The First Class consists of the Knights of Justice, or professed knights, and Professed Conventual Chaplains, who take the religious vows of poverty, chastity, and obedience. They are defined as religious but not required to live in a community.

The Second Class is composed of Knights and Dames in Obedience, who promise to strive for Christian perfection in the spirit of the order.

The Third Class comprises lay members who neither take vows nor make promises but are committed to living a fully Catholic life according to the order’s principles.

The order is unique in that, while it has no territory, it is a sovereign entity under international law – with its own passports, diplomatic relationships, and permanent observer status at the United Nations. 

This diplomatic independence was crucial to is ability to work in war-torn regions like the Syrian border, without be perceived as a tool of any side of government, according to former Grand Master Boeselager.

"Historically, the service to the poor is first," said Boeselager, "this has always been in the foreground for us."

"This and the order's call to promoting, witnessing, protecting the faith are two sides of the same coin. It is creating a space where the faith can be promoted and is possible. The way the order promotes the faith is in combination in its work."

"We are not theologians, we are not liturgists, our vocation is to promote the faith and serve the poor together."

Order of Malta announces death of Fra’ Marco Luzzago after ‘sudden illness’

Pope Francis meets with the Order of Malta's Fra’ Marco Luzzago on June 25, 2021. / Vatican Media

Rome Newsroom, Jun 7, 2022 / 09:05 am (CNA).

The Order of Malta on Tuesday announced the death of Fra’ Marco Luzzago, who had led the 1,000-year-old institution since 2020.

In a June 7 statement, the order said that the 71-year-old died after a “sudden illness” at Villa Ciccolini in the Italian province of Macerata.

The Italian medical doctor, who was related to Pope Paul VI, was elected as Lieutenant of the Grand Master on Nov. 8, 2020.

He was expected to serve for a one-year term ahead of the election of a new Grand Master of the order, a position traditionally held for life.

But his term was extended by Pope Francis amid a push to conclude a years-long process of constitutional reform.

The pope launched the reform process in 2017 after he accepted the resignation of Grand Master Fra’ Matthew Festing.

Festing’s successor, Giacomo dalla Torre del Tempio di Sanguineto, died in April 2020 at the age of 75. Festing himself died in November 2021 aged 71.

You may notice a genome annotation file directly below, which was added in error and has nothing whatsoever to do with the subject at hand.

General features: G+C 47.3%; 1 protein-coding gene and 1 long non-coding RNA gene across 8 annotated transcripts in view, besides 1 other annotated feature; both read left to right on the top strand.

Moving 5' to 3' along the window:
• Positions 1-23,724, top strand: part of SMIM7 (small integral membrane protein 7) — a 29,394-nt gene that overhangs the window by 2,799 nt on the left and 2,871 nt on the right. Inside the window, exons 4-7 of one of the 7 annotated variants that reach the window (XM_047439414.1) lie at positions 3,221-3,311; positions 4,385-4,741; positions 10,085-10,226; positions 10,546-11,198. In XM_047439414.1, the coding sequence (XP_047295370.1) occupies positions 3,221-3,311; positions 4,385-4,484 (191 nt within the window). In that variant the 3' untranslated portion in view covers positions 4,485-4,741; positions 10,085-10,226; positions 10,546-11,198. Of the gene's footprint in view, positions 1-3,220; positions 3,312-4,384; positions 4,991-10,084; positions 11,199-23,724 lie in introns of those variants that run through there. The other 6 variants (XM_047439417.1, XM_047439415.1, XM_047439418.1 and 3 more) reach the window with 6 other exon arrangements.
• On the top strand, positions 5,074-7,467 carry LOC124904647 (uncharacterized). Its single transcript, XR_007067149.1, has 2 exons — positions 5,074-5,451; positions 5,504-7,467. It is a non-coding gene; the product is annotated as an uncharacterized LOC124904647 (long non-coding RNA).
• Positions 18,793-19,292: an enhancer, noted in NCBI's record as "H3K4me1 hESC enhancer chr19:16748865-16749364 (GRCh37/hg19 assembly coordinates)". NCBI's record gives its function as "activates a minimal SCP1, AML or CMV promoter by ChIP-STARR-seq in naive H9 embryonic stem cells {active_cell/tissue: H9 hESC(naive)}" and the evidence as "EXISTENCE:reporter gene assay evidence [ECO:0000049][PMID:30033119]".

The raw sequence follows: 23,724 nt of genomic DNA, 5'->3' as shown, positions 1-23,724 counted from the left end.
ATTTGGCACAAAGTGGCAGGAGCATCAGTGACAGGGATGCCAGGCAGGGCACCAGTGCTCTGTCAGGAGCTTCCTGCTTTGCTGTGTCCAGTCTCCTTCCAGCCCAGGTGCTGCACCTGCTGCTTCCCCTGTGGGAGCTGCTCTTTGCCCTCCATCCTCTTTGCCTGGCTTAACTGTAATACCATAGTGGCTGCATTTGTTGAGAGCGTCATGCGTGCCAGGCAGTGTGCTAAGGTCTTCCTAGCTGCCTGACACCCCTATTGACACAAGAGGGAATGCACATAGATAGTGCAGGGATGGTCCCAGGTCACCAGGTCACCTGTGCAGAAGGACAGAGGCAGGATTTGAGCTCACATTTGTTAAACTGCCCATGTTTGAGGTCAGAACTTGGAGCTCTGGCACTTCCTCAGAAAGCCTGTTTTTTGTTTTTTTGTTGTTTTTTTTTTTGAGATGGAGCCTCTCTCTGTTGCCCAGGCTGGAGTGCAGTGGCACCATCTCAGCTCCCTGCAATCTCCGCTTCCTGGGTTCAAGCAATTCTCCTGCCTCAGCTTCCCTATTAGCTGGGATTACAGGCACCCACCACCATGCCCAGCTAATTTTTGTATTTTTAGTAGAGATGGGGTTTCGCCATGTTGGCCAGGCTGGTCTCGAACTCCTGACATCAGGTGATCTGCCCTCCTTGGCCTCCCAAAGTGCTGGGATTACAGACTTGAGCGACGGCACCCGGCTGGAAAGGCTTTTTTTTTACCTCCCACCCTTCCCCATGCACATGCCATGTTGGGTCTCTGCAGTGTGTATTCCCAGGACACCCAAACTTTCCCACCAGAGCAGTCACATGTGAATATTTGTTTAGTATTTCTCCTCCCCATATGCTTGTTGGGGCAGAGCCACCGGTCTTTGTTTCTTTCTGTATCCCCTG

The order said in its statement: “According to Article 17 of the Constitution of the Sovereign Order of Malta, the Grand Commander, Fra’ Ruy Gonçalo do Valle Peixoto de Villas-Boas has assumed the functions of Lieutenant ad interim and will remain head of the Sovereign Order until the election of the new head of the Order.”

It added that information about the funeral of Fra’ Marco Luzzago would be released “in the coming hours.”

Metropolitan Hilarion moved in Russian Orthodox Church shake-up

Metropolitan Hilarion Alfeyev meets with Pope Francis at the Vatican, Dec. 22, 2021 / Vatican Media.

London, England, Jun 7, 2022 / 08:20 am (CNA).

Metropolitan Hilarion has been released from his position as the Russian Orthodox Church’s chief ecumenical official, it emerged on Tuesday.

The 55-year-old had served as chairman of the Department for External Church Relations of the Moscow Patriarchate since 2009.

The theologian, Church historian, and composer is one of the most internationally visible figures in the Russian Orthodox Church. In the role sometimes described as the Moscow Patriarchate’s “foreign minister,” he met with Benedict XVI and Pope Francis.

The Moscow Patriarchate’s official website said on June 7 that the Holy Synod of the Russian Orthodox Church had decided that Metropolitan Hilarion would oversee the Diocese of Budapest and Hungary.

It explained that he “was released from his duties” as chairman of the Department for External Church Relations and as a permanent member of the Holy Synod, a position connected to his role as chairman.

The official website said that the next chairman of the Department for External Church Relations would be the 37-year-old Metropolitan Anthony of Chersonesus and Western Europe. It did not offer an explanation for the personnel changes.

As the Russian Orthodox Church’s chief ecumenical officer, Metropolitan Hilarion attended international Catholic events and visited the Vatican.

In September 2021, he gave the opening catechesis at the International Eucharistic Congress in Budapest.

In December 2021, he met with Pope Francis at the Vatican. The meeting raised hopes of a second encounter between the pope and Patriarch Kirill of Moscow and All Russia, the leader of the Russian Orthodox Church. But the plans were abandoned following the full-scale Russian invasion of Ukraine.

Vatican Media.
Vatican Media.

Metropolitan Hilarion recently visited Hungary, where he met with Cardinal Péter Erdő, the Archbishop of Esztergom-Budapest and Primate of Hungary.